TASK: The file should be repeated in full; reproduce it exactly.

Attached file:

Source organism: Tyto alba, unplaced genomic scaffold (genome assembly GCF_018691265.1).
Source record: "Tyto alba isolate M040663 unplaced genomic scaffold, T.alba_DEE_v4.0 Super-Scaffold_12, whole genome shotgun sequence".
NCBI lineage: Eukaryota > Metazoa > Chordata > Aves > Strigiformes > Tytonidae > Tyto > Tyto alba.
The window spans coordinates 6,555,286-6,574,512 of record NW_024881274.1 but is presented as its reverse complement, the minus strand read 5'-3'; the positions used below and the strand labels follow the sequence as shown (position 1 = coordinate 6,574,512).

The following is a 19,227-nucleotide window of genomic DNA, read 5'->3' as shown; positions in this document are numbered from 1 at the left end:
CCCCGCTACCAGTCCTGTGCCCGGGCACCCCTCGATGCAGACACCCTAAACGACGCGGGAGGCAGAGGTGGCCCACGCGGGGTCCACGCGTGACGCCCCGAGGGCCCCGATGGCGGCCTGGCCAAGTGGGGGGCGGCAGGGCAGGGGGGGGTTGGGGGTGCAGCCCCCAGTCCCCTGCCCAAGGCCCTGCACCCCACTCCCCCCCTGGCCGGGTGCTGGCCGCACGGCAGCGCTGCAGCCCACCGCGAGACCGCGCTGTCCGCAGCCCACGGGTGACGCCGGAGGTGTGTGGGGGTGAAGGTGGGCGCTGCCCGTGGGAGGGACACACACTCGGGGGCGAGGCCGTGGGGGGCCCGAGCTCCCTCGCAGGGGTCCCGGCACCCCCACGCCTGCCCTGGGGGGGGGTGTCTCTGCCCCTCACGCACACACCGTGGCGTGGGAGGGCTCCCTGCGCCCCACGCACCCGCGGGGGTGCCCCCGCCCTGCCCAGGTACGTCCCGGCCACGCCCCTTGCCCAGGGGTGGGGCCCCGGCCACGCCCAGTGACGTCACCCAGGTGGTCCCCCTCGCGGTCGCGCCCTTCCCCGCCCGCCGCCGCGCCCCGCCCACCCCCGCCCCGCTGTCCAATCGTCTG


Source organism: Tyto alba, unplaced genomic scaffold (genome assembly GCF_018691265.1).
Source record: "Tyto alba isolate M040663 unplaced genomic scaffold, T.alba_DEE_v4.0 Super-Scaffold_12, whole genome shotgun sequence".
NCBI lineage: Eukaryota > Metazoa > Chordata > Aves > Strigiformes > Tytonidae > Tyto > Tyto alba.
The window spans coordinates 6,555,286-6,574,512 of record NW_024881274.1 but is presented as its reverse complement, the minus strand read 5'-3'; the positions used below and the strand labels follow the sequence as shown (position 1 = coordinate 6,574,512).

The following is a 19,227-nucleotide window of genomic DNA, read 5'->3' as shown; positions in this document are numbered from 1 at the left end:
CCCCGCTACCAGTCCTGTGCCCGGGCACCCCTCGATGCAGACACCCTAAACGACGCGGGAGGCAGAGGTGGCCCACGCGGGGTCCACGCGTGACGCCCCGAGGGCCCCGATGGCGGCCTGGCCAAGTGGGGGGCGGCAGGGCAGGGGGGGGTTGGGGGTGCAGCCCCCAGTCCCCTGCCCAAGGCCCTGCACCCCACTCCCCCCCTGGCCGGGTGCTGGCCGCACGGCAGCGCTGCAGCCCACCGCGAGACCGCGCTGTCCGCAGCCCACGGGTGACGCCGGAGGTGTGTGGGGGTGAAGGTGGGCGCTGCCCGTGGGAGGGACACACACTCGGGGGCGAGGCCGTGGGGGGCCCGAGCTCCCTCGCAGGGGTCCCGGCACCCCCACGCCTGCCCTGGGGGGGGGTGTCTCTGCCCCTCACGCACACACCGTGGCGTGGGAGGGCTCCCTGCGCCCCACGCACCCGCGGGGGTGCCCCCGCCCTGCCCAGGTACGTCCCGGCCACGCCCCTTGCCCAGGGGTGGGGCCCCGGCCACGCCCAGTGACGTCACCCAGGTGGTCCCCCTCGCGGTCGCGCCCTTCCCCGCCCGCCGCCGCGCCCCGCCCACCCCCGCCCCGCTGTCCAATCGTCTG